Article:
Baton Rouge, Louisiana
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Doctors, first responders taking extra precautions ahead of Louisiana's first coronavirus case

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BATON ROUGE - Doctors and first responders are adding extra steps to their routines to stay ahead of any potential coronavirus case in Louisiana.

Only one person has been tested for COVID-19 in the state so far. That test came back negative but health officials said that will likely change.

"Anything that's a red flag we're going to take extra precautions and try and protect ourselves,” Emergency Medical Services spokesperson Mike Chustz said.

Chustz said first responders are using extra safety measures as cases of coronavirus continue to spread around the United States.

"If someone has flu-like symptoms, we may ask them if they've been traveling. And if they have, where have they been?" Chustz said.

Those additional safety measures are on top of EMS’ usual procedures and equipment that are already in place.

"This is the protective kit, we carry six of these on every ambulance. And we have before, we didn't just add these. These come with a mask, gown, covers for your shoes, and, of course, you have gloves,” Chustz said.

But if you're not sick, or not around anyone who is sick, Doctor Catherine O'Neal, who specializes in infectious diseases at Our Lady of the Lake, said to focus less on wearing masks.

"Masks are not your best defense. Why? Because the minute I try to put on a mask I touch my face and I keep adjusting it. And that mask is dirty,” Doctor O’Neal said.

She suggests focusing more on washing your hands and disinfecting surfaces.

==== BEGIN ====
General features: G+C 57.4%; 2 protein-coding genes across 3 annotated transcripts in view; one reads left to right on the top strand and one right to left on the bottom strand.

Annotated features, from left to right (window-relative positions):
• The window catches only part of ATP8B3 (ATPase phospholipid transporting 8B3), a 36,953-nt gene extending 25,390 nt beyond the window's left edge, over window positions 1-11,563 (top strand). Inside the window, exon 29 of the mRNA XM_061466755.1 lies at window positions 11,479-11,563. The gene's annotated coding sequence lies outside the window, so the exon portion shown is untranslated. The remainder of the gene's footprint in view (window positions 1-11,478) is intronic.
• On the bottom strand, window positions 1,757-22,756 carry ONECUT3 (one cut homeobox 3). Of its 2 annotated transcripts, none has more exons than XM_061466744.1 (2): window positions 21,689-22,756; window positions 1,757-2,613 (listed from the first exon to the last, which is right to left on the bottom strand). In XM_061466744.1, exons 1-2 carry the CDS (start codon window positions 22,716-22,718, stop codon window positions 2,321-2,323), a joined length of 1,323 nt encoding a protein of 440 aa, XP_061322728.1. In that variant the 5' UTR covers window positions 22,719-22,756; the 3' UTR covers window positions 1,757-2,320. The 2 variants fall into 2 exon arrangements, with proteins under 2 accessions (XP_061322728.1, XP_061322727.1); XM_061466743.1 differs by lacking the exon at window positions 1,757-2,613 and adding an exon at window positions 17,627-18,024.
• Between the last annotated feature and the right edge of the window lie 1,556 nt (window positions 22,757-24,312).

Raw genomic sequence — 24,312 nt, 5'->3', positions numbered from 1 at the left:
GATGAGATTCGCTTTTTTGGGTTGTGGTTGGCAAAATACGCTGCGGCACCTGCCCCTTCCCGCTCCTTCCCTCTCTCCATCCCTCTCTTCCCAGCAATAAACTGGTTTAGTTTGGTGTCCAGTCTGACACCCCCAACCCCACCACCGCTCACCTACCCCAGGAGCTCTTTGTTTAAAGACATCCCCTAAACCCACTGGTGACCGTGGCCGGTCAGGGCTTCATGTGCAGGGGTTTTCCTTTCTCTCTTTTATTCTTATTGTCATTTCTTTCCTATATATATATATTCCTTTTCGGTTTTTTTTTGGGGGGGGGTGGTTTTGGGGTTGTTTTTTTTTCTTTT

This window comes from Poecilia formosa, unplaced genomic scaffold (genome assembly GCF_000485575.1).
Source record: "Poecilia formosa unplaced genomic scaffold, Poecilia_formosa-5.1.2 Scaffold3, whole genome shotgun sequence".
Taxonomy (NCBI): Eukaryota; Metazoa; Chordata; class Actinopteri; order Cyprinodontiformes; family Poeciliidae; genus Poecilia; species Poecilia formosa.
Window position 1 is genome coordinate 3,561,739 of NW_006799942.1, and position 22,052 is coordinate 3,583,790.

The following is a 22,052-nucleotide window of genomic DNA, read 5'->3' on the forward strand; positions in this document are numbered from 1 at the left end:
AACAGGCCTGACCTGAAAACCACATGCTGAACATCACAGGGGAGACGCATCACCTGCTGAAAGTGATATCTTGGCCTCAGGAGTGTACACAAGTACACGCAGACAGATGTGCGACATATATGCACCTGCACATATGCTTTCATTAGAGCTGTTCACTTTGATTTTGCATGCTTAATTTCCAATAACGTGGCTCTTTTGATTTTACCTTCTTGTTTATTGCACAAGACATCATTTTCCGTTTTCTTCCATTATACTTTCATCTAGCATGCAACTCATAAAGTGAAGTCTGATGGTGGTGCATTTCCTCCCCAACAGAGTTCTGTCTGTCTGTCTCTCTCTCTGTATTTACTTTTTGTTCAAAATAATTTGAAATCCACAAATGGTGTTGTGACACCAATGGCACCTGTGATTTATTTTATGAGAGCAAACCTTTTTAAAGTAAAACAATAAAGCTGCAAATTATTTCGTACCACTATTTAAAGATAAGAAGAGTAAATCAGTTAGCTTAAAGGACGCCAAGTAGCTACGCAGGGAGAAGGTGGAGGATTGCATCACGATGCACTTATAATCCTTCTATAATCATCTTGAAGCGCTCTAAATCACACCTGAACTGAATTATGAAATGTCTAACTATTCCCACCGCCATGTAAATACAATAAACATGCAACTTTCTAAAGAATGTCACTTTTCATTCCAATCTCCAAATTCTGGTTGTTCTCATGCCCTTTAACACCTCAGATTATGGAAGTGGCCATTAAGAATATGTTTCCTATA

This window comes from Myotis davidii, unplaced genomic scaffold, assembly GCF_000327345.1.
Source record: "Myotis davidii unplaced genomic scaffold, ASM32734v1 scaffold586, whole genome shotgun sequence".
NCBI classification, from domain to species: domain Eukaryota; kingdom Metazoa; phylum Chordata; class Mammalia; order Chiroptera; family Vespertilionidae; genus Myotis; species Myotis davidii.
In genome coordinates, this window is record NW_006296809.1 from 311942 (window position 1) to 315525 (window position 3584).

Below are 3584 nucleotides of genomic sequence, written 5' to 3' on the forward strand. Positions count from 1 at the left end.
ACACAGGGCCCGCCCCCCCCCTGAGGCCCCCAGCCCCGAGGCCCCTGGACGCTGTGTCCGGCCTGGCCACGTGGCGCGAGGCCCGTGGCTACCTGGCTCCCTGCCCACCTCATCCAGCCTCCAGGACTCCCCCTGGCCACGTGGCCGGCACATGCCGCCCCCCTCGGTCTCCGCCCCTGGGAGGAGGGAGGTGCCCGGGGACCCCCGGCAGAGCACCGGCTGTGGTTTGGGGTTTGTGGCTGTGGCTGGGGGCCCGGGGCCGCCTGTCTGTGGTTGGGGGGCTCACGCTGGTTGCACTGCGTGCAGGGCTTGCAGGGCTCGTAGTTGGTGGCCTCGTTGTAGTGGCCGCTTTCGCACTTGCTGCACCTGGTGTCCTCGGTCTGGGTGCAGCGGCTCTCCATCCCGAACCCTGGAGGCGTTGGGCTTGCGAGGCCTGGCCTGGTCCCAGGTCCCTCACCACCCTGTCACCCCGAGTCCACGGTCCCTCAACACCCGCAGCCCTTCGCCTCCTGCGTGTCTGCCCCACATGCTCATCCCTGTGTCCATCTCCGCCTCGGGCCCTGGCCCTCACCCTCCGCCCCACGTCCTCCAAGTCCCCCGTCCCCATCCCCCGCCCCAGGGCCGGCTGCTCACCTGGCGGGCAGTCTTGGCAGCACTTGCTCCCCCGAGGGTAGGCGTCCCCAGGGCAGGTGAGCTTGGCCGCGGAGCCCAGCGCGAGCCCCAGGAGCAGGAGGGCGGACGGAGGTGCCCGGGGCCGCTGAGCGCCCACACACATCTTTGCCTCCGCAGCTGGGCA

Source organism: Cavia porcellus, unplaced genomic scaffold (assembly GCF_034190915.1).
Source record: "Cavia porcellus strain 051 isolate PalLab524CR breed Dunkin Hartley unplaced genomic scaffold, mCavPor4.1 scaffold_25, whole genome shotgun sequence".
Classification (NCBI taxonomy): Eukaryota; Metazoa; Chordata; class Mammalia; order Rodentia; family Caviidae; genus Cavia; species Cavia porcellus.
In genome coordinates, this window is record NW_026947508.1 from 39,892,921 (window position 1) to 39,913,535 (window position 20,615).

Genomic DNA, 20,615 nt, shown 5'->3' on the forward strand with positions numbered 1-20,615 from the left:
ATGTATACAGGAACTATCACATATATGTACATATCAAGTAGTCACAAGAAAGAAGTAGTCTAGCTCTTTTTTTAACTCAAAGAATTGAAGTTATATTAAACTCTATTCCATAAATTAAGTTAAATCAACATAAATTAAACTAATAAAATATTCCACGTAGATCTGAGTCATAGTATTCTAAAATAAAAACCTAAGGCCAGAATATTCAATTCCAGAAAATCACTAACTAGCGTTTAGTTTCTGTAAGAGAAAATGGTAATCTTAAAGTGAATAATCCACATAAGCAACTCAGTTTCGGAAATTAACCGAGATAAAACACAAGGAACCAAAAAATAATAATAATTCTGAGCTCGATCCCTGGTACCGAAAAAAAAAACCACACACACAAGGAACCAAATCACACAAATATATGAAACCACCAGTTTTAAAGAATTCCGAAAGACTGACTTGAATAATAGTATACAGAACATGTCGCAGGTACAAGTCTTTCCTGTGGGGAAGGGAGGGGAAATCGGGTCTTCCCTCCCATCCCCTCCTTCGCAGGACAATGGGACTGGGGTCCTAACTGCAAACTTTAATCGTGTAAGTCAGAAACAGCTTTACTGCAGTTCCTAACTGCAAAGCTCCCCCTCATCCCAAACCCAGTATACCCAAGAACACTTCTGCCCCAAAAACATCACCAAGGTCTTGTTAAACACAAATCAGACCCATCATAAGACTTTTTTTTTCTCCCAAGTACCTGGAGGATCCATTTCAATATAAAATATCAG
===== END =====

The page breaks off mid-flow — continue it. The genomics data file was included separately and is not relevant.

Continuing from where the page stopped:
"After every call, everything is sprayed down. The stretcher, door handles on the ambulances. Everything we touch we try to clean and disinfect,” Chustz said.

Keeping things as sanitary as possible is just another thing on EMS’ checklist as health officials prepare for the state's first coronavirus case.

"I’m not worried but I'm expectant. I'm expectant to see a case,” Doctor O’Neal said.

Doctor O’Neal said that if you have any sort of respiratory virus, call your doctor first. She said they'll advise you on what to do next and how to do so.

She also said that people should prepare for more COVID-19 cases like they would for a hurricane. That includes making sure to have 90 days of medicine on hand, as well as food and water. 

One major difference between the coronavirus and common respiratory viruses is that there is no treatment or vaccine for coronavirus, making it easier to spread among people, according to Doctor O’Neal.

Chustz said EMS and other agencies will meet with the Governor's Office of Homeland Security & Emergency Management (GOHSEP) and the Mayor's Office of Homeland Security & Emergency Management (MOHSEP) to discuss the virus on Friday.


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